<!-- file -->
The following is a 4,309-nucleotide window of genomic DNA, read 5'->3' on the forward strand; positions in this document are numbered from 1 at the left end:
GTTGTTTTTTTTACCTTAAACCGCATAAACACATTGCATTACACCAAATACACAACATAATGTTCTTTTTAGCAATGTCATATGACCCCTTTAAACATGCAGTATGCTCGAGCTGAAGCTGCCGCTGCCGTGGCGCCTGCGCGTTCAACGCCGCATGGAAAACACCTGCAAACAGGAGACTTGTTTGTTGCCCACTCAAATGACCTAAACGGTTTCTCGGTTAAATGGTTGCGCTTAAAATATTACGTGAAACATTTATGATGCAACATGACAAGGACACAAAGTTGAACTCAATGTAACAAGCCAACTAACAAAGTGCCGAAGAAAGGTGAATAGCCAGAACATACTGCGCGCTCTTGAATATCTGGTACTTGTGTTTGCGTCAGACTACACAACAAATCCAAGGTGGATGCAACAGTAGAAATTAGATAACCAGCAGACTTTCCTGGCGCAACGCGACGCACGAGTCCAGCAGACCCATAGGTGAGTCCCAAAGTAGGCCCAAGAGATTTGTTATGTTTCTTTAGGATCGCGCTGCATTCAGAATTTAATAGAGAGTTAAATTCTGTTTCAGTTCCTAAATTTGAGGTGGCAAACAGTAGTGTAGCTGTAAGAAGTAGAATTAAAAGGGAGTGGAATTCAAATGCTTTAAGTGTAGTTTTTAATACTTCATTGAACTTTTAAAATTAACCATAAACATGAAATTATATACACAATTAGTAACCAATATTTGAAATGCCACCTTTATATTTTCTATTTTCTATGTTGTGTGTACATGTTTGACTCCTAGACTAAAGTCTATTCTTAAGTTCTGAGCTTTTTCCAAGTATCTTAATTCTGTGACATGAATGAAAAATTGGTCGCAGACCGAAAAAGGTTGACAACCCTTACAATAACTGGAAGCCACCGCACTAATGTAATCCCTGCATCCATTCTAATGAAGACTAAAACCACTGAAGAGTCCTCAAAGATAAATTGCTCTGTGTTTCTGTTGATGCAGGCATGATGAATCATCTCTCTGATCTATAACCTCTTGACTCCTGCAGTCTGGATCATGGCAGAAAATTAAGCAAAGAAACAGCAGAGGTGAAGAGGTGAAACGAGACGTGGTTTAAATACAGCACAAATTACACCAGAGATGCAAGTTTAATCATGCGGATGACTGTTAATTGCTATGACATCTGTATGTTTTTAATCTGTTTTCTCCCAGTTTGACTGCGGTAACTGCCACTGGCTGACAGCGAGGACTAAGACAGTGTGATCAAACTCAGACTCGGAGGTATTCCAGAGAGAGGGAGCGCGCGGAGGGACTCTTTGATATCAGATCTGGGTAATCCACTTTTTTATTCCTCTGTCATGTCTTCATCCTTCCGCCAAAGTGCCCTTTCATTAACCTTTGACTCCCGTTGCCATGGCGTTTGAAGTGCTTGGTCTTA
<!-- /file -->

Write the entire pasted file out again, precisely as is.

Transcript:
The following is a 4,309-nucleotide window of genomic DNA, read 5'->3' on the forward strand; positions in this document are numbered from 1 at the left end:
GTTGTTTTTTTTACCTTAAACCGCATAAACACATTGCATTACACCAAATACACAACATAATGTTCTTTTTAGCAATGTCATATGACCCCTTTAAACATGCAGTATGCTCGAGCTGAAGCTGCCGCTGCCGTGGCGCCTGCGCGTTCAACGCCGCATGGAAAACACCTGCAAACAGGAGACTTGTTTGTTGCCCACTCAAATGACCTAAACGGTTTCTCGGTTAAATGGTTGCGCTTAAAATATTACGTGAAACATTTATGATGCAACATGACAAGGACACAAAGTTGAACTCAATGTAACAAGCCAACTAACAAAGTGCCGAAGAAAGGTGAATAGCCAGAACATACTGCGCGCTCTTGAATATCTGGTACTTGTGTTTGCGTCAGACTACACAACAAATCCAAGGTGGATGCAACAGTAGAAATTAGATAACCAGCAGACTTTCCTGGCGCAACGCGACGCACGAGTCCAGCAGACCCATAGGTGAGTCCCAAAGTAGGCCCAAGAGATTTGTTATGTTTCTTTAGGATCGCGCTGCATTCAGAATTTAATAGAGAGTTAAATTCTGTTTCAGTTCCTAAATTTGAGGTGGCAAACAGTAGTGTAGCTGTAAGAAGTAGAATTAAAAGGGAGTGGAATTCAAATGCTTTAAGTGTAGTTTTTAATACTTCATTGAACTTTTAAAATTAACCATAAACATGAAATTATATACACAATTAGTAACCAATATTTGAAATGCCACCTTTATATTTTCTATTTTCTATGTTGTGTGTACATGTTTGACTCCTAGACTAAAGTCTATTCTTAAGTTCTGAGCTTTTTCCAAGTATCTTAATTCTGTGACATGAATGAAAAATTGGTCGCAGACCGAAAAAGGTTGACAACCCTTACAATAACTGGAAGCCACCGCACTAATGTAATCCCTGCATCCATTCTAATGAAGACTAAAACCACTGAAGAGTCCTCAAAGATAAATTGCTCTGTGTTTCTGTTGATGCAGGCATGATGAATCATCTCTCTGATCTATAACCTCTTGACTCCTGCAGTCTGGATCATGGCAGAAAATTAAGCAAAGAAACAGCAGAGGTGAAGAGGTGAAACGAGACGTGGTTTAAATACAGCACAAATTACACCAGAGATGCAAGTTTAATCATGCGGATGACTGTTAATTGCTATGACATCTGTATGTTTTTAATCTGTTTTCTCCCAGTTTGACTGCGGTAACTGCCACTGGCTGACAGCGAGGACTAAGACAGTGTGATCAAACTCAGACTCGGAGGTATTCCAGAGAGAGGGAGCGCGCGGAGGGACTCTTTGATATCAGATCTGGGTAATCCACTTTTTTATTCCTCTGTCATGTCTTCATCCTTCCGCCAAAGTGCCCTTTCATTAACCTTTGACTCCCGTTGCCATGGCGTTTGAAGTGCTTGGTCTTA